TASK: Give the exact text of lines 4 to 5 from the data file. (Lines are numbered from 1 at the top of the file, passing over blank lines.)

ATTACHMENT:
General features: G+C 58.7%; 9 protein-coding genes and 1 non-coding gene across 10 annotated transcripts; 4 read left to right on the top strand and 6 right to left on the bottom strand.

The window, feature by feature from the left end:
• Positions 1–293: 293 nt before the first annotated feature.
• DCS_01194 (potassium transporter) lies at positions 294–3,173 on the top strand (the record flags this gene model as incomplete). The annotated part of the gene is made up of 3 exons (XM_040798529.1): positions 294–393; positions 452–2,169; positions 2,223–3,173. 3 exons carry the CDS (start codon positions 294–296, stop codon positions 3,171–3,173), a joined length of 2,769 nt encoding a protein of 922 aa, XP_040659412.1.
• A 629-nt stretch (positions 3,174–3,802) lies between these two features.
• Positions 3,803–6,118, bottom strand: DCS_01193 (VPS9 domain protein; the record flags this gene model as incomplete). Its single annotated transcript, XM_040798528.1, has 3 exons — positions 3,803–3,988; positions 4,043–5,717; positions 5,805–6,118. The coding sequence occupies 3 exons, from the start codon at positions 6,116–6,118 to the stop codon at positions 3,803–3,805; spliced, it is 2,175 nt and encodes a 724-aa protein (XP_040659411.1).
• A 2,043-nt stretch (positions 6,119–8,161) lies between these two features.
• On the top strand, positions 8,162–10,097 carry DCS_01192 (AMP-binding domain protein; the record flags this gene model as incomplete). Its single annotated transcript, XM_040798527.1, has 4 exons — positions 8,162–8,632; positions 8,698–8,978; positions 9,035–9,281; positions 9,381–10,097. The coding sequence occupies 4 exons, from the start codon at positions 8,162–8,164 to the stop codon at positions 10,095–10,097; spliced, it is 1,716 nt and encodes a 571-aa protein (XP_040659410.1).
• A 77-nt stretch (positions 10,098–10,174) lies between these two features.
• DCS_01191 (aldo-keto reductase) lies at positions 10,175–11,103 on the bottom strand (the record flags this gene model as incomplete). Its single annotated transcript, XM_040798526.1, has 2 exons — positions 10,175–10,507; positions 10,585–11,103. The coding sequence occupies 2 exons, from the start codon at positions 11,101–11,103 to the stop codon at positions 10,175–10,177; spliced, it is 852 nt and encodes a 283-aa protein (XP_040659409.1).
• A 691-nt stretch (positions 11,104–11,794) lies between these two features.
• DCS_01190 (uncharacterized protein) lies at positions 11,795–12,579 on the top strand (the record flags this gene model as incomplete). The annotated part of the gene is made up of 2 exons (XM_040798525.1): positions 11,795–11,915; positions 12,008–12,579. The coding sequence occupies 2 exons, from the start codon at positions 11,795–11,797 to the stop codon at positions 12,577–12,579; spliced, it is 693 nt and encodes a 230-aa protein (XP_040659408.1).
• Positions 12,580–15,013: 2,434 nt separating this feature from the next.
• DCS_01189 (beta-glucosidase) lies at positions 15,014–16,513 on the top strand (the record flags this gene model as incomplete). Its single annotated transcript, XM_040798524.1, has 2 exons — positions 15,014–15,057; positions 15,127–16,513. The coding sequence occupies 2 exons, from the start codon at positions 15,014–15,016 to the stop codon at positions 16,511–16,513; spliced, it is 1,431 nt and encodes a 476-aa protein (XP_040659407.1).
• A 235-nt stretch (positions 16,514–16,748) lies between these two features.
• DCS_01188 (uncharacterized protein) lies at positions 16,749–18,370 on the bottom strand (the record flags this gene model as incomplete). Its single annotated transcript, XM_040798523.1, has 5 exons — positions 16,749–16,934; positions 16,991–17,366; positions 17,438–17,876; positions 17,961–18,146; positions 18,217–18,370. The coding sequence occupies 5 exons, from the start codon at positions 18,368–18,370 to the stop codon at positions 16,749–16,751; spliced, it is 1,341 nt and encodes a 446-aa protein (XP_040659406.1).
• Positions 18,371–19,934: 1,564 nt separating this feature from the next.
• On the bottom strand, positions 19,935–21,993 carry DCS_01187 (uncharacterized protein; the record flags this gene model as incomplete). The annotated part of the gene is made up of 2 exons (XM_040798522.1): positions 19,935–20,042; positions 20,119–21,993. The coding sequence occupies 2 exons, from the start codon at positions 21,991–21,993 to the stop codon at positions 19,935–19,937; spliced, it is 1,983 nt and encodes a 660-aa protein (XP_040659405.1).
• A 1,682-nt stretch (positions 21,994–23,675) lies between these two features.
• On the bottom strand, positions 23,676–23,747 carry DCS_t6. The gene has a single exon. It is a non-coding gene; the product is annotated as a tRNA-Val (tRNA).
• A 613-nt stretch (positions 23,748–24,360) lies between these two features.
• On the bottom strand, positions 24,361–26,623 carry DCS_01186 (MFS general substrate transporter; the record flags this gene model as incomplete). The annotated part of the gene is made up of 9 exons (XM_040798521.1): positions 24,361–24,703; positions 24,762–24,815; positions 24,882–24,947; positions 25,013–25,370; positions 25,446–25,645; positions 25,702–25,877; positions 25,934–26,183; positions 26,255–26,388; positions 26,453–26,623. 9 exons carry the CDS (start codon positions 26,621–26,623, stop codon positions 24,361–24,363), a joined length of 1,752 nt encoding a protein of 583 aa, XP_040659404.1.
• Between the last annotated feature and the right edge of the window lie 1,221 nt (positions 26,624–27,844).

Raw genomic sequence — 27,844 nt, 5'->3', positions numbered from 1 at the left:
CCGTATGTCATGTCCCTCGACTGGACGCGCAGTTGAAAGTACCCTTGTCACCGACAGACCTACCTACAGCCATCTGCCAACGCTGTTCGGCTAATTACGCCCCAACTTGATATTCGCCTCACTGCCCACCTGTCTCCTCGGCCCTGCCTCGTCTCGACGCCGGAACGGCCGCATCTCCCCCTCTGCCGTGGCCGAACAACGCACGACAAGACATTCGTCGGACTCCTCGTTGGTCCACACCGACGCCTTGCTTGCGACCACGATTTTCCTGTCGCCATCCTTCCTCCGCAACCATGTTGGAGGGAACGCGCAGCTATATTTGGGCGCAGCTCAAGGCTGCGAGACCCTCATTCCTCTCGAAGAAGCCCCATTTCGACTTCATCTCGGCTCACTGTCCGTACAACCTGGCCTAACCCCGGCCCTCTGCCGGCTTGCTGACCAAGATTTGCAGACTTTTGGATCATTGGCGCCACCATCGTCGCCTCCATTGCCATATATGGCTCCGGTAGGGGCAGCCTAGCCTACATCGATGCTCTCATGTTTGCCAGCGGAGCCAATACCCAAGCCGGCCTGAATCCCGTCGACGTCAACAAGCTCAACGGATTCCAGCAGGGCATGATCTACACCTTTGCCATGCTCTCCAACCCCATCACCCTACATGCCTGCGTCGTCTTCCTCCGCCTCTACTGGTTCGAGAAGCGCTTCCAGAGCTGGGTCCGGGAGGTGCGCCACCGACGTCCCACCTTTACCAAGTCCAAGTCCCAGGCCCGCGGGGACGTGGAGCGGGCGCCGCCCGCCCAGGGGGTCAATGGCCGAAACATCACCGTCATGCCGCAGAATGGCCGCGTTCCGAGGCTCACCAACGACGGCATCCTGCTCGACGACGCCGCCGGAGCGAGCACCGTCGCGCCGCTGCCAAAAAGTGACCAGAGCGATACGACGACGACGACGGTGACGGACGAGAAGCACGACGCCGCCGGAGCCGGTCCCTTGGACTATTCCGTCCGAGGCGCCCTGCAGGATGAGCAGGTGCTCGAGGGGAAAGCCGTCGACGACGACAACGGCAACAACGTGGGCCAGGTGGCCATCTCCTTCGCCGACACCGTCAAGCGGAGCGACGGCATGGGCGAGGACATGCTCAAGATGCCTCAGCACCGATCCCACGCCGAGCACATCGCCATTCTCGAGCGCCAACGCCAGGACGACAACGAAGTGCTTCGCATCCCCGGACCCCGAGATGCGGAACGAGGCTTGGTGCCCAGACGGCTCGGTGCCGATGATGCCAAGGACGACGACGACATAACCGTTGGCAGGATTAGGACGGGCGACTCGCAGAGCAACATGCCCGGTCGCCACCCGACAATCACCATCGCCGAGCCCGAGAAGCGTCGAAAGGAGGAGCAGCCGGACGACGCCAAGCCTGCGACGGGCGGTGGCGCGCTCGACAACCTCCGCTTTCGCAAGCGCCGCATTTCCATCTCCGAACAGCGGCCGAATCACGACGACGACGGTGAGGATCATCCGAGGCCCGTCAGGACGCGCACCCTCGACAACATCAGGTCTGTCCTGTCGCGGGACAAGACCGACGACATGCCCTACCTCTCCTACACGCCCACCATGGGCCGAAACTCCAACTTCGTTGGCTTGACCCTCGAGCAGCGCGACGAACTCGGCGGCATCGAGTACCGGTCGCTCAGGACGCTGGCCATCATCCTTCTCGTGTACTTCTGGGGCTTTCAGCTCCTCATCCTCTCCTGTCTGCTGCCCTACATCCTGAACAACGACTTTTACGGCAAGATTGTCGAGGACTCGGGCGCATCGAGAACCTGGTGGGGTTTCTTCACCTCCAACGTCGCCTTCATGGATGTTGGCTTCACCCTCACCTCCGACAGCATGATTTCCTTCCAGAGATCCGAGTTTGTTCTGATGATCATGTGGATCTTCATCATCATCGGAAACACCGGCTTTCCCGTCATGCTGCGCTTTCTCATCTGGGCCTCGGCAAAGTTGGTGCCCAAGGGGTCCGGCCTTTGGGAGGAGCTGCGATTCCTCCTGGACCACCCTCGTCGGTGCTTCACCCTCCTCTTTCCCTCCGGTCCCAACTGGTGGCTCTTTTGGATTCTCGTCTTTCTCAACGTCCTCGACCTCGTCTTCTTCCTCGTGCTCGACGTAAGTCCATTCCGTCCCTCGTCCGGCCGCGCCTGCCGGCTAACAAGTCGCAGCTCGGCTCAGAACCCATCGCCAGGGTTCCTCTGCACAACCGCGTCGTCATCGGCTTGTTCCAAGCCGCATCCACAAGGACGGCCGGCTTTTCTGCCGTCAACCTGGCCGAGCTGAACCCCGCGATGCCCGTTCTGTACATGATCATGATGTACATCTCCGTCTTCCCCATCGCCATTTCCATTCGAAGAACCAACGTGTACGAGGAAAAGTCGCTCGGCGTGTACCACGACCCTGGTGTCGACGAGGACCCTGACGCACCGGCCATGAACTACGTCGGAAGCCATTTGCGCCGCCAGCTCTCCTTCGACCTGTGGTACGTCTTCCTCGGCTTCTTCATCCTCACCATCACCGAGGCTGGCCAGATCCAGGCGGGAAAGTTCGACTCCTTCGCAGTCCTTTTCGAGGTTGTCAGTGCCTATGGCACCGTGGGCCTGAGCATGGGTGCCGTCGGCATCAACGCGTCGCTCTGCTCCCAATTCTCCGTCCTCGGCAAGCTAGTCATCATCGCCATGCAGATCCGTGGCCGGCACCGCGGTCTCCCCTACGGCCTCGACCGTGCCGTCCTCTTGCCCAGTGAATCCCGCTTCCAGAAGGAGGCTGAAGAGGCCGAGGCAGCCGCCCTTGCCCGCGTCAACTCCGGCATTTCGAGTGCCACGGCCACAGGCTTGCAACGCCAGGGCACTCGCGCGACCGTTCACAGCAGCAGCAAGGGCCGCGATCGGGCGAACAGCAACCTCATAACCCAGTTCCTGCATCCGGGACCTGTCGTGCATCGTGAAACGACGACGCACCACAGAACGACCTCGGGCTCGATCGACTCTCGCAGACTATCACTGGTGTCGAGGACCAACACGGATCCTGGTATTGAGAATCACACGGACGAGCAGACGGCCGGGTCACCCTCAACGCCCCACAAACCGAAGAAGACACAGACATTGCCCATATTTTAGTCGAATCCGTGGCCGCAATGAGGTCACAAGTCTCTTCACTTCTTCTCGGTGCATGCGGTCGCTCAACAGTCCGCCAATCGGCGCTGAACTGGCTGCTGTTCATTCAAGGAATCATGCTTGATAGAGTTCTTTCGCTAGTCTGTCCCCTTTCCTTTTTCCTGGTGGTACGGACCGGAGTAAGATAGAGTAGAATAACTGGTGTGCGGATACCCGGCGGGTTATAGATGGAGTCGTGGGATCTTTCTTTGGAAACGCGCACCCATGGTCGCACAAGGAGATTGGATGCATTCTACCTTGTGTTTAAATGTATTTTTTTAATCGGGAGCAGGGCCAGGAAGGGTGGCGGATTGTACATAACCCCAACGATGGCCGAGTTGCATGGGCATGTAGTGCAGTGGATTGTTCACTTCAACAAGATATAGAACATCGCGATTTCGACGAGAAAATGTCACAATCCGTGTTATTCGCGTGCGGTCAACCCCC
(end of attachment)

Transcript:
• DCS_01194 (potassium transporter) lies at positions 294–3,173 on the top strand (the record flags this gene model as incomplete). The annotated part of the gene is made up of 3 exons (XM_040798529.1): positions 294–393; positions 452–2,169; positions 2,223–3,173. 3 exons carry the CDS (start codon positions 294–296, stop codon positions 3,171–3,173), a joined length of 2,769 nt encoding a protein of 922 aa, XP_040659412.1.
• A 629-nt stretch (positions 3,174–3,802) lies between these two features.